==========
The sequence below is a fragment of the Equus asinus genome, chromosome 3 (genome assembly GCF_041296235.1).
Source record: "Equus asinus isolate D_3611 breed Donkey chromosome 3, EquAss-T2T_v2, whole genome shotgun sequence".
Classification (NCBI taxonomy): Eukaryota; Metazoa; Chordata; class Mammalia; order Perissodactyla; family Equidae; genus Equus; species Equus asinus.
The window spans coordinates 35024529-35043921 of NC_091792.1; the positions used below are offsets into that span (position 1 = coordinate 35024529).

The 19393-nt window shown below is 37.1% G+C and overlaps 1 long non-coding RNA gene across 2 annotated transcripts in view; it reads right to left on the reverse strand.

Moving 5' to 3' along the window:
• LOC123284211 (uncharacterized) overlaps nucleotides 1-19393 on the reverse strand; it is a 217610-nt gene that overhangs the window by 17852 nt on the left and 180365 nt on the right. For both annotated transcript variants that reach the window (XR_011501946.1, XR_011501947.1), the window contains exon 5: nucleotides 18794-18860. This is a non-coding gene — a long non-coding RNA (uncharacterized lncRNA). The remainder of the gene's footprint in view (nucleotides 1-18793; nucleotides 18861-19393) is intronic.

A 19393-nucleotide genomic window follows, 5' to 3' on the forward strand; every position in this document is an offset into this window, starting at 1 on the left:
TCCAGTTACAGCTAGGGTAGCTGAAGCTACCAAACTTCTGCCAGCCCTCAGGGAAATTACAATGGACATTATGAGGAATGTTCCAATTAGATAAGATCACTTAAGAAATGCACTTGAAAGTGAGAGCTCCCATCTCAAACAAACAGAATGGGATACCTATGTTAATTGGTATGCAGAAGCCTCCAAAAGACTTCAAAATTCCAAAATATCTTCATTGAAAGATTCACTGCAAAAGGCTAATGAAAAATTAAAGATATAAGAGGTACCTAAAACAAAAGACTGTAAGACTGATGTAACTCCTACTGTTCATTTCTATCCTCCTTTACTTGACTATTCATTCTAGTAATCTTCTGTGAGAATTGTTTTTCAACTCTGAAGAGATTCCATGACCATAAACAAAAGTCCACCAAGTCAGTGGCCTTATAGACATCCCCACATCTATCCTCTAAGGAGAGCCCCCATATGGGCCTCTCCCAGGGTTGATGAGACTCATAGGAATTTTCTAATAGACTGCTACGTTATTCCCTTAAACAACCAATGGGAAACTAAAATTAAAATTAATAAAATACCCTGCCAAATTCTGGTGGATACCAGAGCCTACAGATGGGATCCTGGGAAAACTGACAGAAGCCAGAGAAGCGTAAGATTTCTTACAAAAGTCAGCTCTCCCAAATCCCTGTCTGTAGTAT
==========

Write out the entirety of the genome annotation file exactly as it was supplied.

The sequence below is a fragment of the Equus asinus genome, chromosome 3 (genome assembly GCF_041296235.1).
Source record: "Equus asinus isolate D_3611 breed Donkey chromosome 3, EquAss-T2T_v2, whole genome shotgun sequence".
Classification (NCBI taxonomy): Eukaryota; Metazoa; Chordata; class Mammalia; order Perissodactyla; family Equidae; genus Equus; species Equus asinus.
The window spans coordinates 35024529-35043921 of NC_091792.1; the positions used below are offsets into that span (position 1 = coordinate 35024529).

The 19393-nt window shown below is 37.1% G+C and overlaps 1 long non-coding RNA gene across 2 annotated transcripts in view; it reads right to left on the reverse strand.

Moving 5' to 3' along the window:
• LOC123284211 (uncharacterized) overlaps nucleotides 1-19393 on the reverse strand; it is a 217610-nt gene that overhangs the window by 17852 nt on the left and 180365 nt on the right. For both annotated transcript variants that reach the window (XR_011501946.1, XR_011501947.1), the window contains exon 5: nucleotides 18794-18860. This is a non-coding gene — a long non-coding RNA (uncharacterized lncRNA). The remainder of the gene's footprint in view (nucleotides 1-18793; nucleotides 18861-19393) is intronic.

A 19393-nucleotide genomic window follows, 5' to 3' on the forward strand; every position in this document is an offset into this window, starting at 1 on the left:
TCCAGTTACAGCTAGGGTAGCTGAAGCTACCAAACTTCTGCCAGCCCTCAGGGAAATTACAATGGACATTATGAGGAATGTTCCAATTAGATAAGATCACTTAAGAAATGCACTTGAAAGTGAGAGCTCCCATCTCAAACAAACAGAATGGGATACCTATGTTAATTGGTATGCAGAAGCCTCCAAAAGACTTCAAAATTCCAAAATATCTTCATTGAAAGATTCACTGCAAAAGGCTAATGAAAAATTAAAGATATAAGAGGTACCTAAAACAAAAGACTGTAAGACTGATGTAACTCCTACTGTTCATTTCTATCCTCCTTTACTTGACTATTCATTCTAGTAATCTTCTGTGAGAATTGTTTTTCAACTCTGAAGAGATTCCATGACCATAAACAAAAGTCCACCAAGTCAGTGGCCTTATAGACATCCCCACATCTATCCTCTAAGGAGAGCCCCCATATGGGCCTCTCCCAGGGTTGATGAGACTCATAGGAATTTTCTAATAGACTGCTACGTTATTCCCTTAAACAACCAATGGGAAACTAAAATTAAAATTAATAAAATACCCTGCCAAATTCTGGTGGATACCAGAGCCTACAGATGGGATCCTGGGAAAACTGACAGAAGCCAGAGAAGCGTAAGATTTCTTACAAAAGTCAGCTCTCCCAAATCCCTGTCTGTAGTAT